What precisely is Labour’s actual position in free trade these days?

Labour can’t seem to make up their mind on free trade these days.

They vehemently opposed the TPPA, then after the deal was done said it wasn’t good enough, but that they would probably support it, while Andrew Little said if he was in government he would ignore the bits he didn’t like.

Phil Goff has come out yesterday with clear support.

Senior Labour MP Phil Goff says it is unlikely the party would have to breach parts of the Trans-Pacific Partnership (TPPA) free trade deal if it came to power, with “more than one way to skin the cat” regarding its concerns.

Goff, a former Labour leader and the trade minister who signed a free trade agreement with China in 2008, told TV3’s Paul Henry?he had encouraged his party colleagues to consider the costs of opting out of the deal, which was “not the monster” that opponents were afraid of. ?

He denied Labour was “stuck in the dark ages” regarding the TPPA, and said the party had not yet decided whether it would support or oppose the deal.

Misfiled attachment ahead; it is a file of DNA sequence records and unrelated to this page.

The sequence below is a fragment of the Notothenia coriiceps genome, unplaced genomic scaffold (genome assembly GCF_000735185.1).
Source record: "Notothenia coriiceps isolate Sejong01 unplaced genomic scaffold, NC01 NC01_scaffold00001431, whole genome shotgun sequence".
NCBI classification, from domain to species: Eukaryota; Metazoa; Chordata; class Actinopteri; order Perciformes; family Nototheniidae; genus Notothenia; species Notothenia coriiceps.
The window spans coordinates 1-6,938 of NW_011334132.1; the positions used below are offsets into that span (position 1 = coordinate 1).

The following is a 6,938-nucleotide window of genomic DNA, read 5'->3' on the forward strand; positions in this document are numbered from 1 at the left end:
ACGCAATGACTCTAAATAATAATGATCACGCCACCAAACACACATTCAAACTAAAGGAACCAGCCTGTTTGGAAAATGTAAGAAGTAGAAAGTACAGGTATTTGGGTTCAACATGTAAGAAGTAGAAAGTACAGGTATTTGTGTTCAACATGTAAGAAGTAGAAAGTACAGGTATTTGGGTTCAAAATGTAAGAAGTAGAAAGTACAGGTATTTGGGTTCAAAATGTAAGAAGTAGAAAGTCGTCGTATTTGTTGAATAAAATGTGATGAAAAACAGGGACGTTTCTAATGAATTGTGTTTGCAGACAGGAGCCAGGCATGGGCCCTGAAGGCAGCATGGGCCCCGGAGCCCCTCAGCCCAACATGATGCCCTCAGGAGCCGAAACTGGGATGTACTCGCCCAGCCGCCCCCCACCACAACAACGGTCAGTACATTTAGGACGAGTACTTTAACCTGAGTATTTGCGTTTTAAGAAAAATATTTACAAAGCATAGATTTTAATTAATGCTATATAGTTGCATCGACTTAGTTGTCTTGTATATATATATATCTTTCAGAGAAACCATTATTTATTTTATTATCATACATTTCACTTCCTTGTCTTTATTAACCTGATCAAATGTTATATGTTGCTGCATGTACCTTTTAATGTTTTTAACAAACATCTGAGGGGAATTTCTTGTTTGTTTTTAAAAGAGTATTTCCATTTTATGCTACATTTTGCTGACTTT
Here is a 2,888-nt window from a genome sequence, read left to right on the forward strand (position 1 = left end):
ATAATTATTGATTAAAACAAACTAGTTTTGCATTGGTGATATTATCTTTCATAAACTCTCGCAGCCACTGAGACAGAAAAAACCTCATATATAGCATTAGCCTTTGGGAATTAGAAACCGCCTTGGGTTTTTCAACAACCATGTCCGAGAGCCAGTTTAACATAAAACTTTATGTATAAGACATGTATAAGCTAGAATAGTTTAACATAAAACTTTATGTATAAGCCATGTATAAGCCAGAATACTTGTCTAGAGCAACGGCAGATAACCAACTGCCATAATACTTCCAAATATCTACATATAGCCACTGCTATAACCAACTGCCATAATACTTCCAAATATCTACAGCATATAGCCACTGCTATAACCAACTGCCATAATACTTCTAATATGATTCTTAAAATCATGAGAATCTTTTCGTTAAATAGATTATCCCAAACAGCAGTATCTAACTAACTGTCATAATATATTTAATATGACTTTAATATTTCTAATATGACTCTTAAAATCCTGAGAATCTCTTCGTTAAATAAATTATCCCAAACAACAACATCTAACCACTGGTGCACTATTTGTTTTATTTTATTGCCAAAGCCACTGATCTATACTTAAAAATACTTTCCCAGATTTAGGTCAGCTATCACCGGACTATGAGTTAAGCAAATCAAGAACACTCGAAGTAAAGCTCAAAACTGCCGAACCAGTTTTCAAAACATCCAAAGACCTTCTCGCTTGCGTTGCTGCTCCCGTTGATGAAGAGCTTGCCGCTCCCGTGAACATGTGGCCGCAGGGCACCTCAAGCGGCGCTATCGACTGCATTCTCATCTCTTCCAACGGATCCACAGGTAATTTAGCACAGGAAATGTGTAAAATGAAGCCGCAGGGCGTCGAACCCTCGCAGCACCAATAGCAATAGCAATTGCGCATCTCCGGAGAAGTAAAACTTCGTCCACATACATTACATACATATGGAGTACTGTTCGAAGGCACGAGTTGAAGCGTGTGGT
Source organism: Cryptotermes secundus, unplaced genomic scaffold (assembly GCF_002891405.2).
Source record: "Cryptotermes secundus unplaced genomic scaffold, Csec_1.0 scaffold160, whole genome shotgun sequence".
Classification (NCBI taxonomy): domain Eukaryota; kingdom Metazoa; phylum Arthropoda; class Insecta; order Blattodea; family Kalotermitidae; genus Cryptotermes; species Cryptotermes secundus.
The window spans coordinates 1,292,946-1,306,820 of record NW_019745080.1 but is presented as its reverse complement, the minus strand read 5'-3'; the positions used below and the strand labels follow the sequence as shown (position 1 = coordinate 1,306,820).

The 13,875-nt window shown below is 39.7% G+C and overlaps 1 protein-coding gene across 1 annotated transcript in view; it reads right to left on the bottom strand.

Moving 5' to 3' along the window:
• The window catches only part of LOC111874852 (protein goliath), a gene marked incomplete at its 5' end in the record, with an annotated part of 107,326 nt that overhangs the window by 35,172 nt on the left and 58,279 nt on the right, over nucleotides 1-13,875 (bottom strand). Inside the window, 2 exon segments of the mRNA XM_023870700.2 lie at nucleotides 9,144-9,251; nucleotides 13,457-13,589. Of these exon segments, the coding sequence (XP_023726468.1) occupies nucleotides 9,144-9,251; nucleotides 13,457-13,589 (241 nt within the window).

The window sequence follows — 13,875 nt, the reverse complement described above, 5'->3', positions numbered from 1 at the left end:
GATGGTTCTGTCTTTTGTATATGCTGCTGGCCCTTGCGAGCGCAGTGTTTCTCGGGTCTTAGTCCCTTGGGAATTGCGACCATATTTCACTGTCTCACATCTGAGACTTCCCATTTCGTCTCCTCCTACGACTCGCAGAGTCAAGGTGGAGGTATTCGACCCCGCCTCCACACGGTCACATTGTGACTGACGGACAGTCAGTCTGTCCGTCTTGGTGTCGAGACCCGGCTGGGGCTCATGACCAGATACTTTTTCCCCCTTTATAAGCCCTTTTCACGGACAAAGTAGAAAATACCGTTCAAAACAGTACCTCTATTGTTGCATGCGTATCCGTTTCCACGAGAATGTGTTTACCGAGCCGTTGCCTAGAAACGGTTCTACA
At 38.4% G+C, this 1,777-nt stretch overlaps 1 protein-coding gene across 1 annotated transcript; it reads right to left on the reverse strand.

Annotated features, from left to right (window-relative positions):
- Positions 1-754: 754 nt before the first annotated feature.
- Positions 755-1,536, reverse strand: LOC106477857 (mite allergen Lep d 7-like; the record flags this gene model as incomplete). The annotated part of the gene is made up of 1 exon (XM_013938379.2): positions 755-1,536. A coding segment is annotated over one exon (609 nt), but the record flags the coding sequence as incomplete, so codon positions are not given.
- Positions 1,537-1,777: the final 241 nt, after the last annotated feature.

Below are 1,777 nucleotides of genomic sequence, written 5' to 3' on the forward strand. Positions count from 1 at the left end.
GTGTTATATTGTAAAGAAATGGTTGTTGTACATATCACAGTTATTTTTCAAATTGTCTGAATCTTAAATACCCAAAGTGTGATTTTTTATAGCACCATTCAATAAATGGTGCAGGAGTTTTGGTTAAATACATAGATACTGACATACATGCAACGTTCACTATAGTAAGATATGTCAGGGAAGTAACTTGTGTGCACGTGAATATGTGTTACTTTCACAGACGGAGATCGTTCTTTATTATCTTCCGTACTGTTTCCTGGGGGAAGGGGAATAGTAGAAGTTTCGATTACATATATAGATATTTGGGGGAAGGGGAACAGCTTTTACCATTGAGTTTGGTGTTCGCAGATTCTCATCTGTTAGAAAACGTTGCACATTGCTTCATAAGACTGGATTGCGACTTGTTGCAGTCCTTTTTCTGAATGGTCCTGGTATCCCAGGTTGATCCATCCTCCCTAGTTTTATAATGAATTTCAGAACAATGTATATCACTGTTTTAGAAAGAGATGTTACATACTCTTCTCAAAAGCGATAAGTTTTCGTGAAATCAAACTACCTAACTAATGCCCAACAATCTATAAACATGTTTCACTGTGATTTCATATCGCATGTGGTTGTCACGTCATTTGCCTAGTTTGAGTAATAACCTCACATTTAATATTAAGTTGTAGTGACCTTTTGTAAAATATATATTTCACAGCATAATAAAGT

“I think the party is doing the right thing at the moment – until you read the fine print, you don’t sign the document.

“We’ve had a briefing from Tim Groser and that was really helpful, but there are things that he couldn’t answer…and we’ve got to see the detail of it.”

Goff say he “maybe [knew] a little bit more about the trade than some of the others” in Labour due to his involvement in initial negotiations, and said he had asked his colleagues to consider the costs of not being in the TPPA.

“This is a deal that’s going to get bigger: It’s 12 countries now, but I can conceive that China will come in, South Korea will come in.

“Let’s look it at it honestly: This is not the gold standard that I set out to achieve – dairy is frankly third rate and that was disappointing – but nor is it the monster that TPPA opponents were afraid of.”

None of the scaremongering came to pass, and opponents look more than a little bit foolish.

Goff though is slapping his own caucus members with his comments and clearly undermining Andrew Little, though to be fair the former mining union boss is making a good fist of undermining himself.

Labour though have shown they can’t be trusted with the economy or government. Any party that says they will ignore binding agreements is really a joke party.

All of which explains why National rose off the back of a FTA and Labour sunk back under 30%.


– Fairfax